7 ways to tell if your workout is on-point

As compiled from Yahoo health and Self magazine, discover if you’re actually hitting the gym right

Umnia Shahid September 24, 2015

There’s nothing as exasperating as clocking in at the gym regularly, and seeing no results. And the tragic part is that it happens way more often than you realise.

Why? Because you’re not working out as hard as you think you are. Or worse, you’re working hard, but focusing on the wrong elements. As compiled from Yahoo health and Self magazine, discover if you’re actually hitting the gym right.

You never feel sore or tired the day after a workout

What it means: “This happens when your body gets comfortable with your routine,” says Erin Bulvanoski, a trainer at Kore in New York City. You might be sticking to the same workouts or the same amount of weight, and you really need to be mixing it up.

How to adjust: Make it a habit to grab heavier weights every once in a week. Adding supplementary high intensity exercises can help as well, says Bulvanoski. If you’re not a fan of the weight room, then squeeze in quick short circuits of crunches and lunges in between workouts.

You’re not losing any weight or noticing any physical changes

What it means: “Is your body composition changing? That’s what is most important,” says Holly Rillinger, a master instructor at Flywheel in NYC. If your clothes aren’t fitting any better, you might just be spinning your wheels at the gym — and not in the way you need to.

How to adjust: Keep track of what you are eating and see if you need to adjust your diet, says Rillinger. If you’re not already strength training, add some weights to your routine to build fat-burning muscle. Otherwise, consider working in a high-intensity cardio session to your plan to blast calories — research from Canada found that sprints can help reduce body fat.

You barely break a sweat

What it means: You’re likely working at a steady state and need to add some interval training to your routine, says Jimmy Minardi, personal trainer and owner of Minardi Training in East Hampton, NY, and Aspen, Colorado. “You should break a sweat when you train and should see or feel a spike in your heart rate,” he says.

How to adjust: Get your heart pumping more often. For instance, between stretching or performing a set of squats, drop and do 10 push-ups or 20 mountain climbers to rev your heart rate and you are bound to sweat — proving you pushed your body hard in order to see quicker results.

The last rep feels hard but you could probably do another

What it means: It’s probably time you add more weight to your workout regimen. “You should barely be able to squeeze out that last rep,” says Rillinger. If you’re not sure you can do one more, try she says. If you fail, that’s fine, and is a sign you’ve reached your limit — which is, in fact something you should be aiming for.

How to adjust: Pick up free weights that are two to four pounds heavier than what you’re used to, suggests Bulvanoski: “It can help burn more calories, take your sculpting routine to the next level and get you results faster.” Also, incorporate additional body weight exercises such as tricep-dips and the plank.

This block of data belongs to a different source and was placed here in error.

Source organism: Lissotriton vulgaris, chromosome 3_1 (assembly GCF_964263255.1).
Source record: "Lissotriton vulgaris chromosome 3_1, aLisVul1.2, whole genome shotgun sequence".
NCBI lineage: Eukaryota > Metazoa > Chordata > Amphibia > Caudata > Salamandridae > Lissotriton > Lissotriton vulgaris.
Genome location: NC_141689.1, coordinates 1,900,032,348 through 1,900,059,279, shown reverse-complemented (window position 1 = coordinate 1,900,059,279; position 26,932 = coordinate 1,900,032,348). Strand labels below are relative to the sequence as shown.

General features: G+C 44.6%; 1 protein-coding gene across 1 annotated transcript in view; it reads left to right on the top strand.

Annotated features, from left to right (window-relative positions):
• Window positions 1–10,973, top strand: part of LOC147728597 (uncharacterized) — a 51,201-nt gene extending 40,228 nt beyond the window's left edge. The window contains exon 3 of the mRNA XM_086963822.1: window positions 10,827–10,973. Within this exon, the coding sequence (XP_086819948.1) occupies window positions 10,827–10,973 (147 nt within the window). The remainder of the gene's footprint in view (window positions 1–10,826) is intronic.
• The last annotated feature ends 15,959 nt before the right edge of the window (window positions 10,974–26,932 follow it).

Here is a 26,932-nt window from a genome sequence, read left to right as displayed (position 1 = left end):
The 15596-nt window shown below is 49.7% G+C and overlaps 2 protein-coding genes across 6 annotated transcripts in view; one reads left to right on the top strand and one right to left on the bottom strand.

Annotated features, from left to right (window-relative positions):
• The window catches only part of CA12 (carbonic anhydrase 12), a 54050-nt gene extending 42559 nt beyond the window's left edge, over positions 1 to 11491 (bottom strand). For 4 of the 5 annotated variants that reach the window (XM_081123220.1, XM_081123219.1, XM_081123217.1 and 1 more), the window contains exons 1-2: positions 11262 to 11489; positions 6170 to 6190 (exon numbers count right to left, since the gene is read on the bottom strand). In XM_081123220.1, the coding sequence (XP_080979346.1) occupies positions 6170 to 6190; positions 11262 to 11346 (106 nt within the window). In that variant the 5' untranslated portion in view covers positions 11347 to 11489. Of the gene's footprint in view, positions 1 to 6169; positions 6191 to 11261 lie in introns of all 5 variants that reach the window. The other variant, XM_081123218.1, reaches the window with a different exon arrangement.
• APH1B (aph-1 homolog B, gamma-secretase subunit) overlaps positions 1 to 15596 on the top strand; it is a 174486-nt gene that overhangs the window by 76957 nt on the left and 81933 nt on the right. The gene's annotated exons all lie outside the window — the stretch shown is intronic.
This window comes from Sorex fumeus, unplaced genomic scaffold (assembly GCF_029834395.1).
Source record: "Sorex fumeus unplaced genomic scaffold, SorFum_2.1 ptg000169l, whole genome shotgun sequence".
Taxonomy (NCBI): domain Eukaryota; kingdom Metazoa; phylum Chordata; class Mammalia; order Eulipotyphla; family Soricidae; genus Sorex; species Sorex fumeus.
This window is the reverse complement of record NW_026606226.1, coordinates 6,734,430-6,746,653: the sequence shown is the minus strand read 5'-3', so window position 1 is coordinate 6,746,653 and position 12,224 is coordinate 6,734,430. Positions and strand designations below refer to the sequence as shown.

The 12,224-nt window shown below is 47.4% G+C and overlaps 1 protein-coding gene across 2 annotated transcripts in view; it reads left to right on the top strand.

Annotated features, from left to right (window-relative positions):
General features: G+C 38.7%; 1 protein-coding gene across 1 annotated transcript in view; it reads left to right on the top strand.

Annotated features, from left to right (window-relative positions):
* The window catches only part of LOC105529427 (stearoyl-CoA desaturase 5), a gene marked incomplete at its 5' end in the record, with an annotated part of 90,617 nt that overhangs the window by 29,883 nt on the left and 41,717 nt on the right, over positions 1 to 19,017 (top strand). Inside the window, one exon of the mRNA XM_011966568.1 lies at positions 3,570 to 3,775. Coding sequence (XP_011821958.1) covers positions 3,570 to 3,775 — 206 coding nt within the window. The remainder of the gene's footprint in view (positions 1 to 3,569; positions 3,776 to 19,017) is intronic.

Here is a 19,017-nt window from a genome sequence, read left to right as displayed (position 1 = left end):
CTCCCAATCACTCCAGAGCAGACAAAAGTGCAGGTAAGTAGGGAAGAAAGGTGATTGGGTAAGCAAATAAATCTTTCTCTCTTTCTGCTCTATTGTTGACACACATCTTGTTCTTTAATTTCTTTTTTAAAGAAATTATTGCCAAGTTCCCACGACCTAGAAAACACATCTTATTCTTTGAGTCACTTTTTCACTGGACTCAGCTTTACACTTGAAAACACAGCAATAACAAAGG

You can chat with your friend throughout your workout

What it means: Unless it’s supposed to be an easy recovery session you’re probably exercising at too low of an intensity. A leisurely stroll with a friend is a nice way to pass time, but not if you expect that activity to help you lose weight. Short phrases, perhaps, but if you’re able to belt out Yo Yo Singh while brisk walking, you need to reassess your workout plan.

How to adjust: Sport a heart-rate monitor and check in to see if you’re working out in the right zone. If you’re not too tech savvy, screen your breath —  make sure to be out of breath for at least 60 per cent of your entire workout. Hitting the weights? Don’t put them down until you notice your form slipping or can’t lift them without shaking; those are signs you’ve done enough, suggests Minardi.

You run several days a week but aren’t getting faster

What it means: There’s a good chance you’re doing all your runs at approximately the same pace—which won’t help you get speedier. “Intervals are key, and you need to add speed to your routine,” says Minardi. Without jolting your jogs with sprints, you’re not going to notice improvement in stamina.

How to adjust: A recent study from the Norwegian University of Science and Technology found that adding high-intensity cardio sessions to your routine can boost your fitness by improving your transport of oxygen, which can translate to better performance. Make at least one of your weekly runs a speed workout — like sprint intervals or bumping up the incline every five minutes on the treadmill.

You’re taking the same zumba class regularly but remain stiff

What it means: You might be working with improper form. “Bad posture, not lifting your knees or keeping your body in one position throughout can have a negative impact on your results,” says Minardi. Whether it’s a spinning class, yoga or zumba, pay attention to your form and ask your instructor for guidance.

How to adjust: Throughout class, remind yourself: form is what counts, not your ego. “It’s not how fast you move but how your body moves while you’re doing it,” says Minardi. Going too fast just to match up with your peers is a recipe for muscle aches and other injuries. Take it slow, and research the accurate forms of zumba, yoga etc thoroughly before enrolling in a class.

By Umnia Shahid

Published in The Express Tribune, September 25th, 2015.

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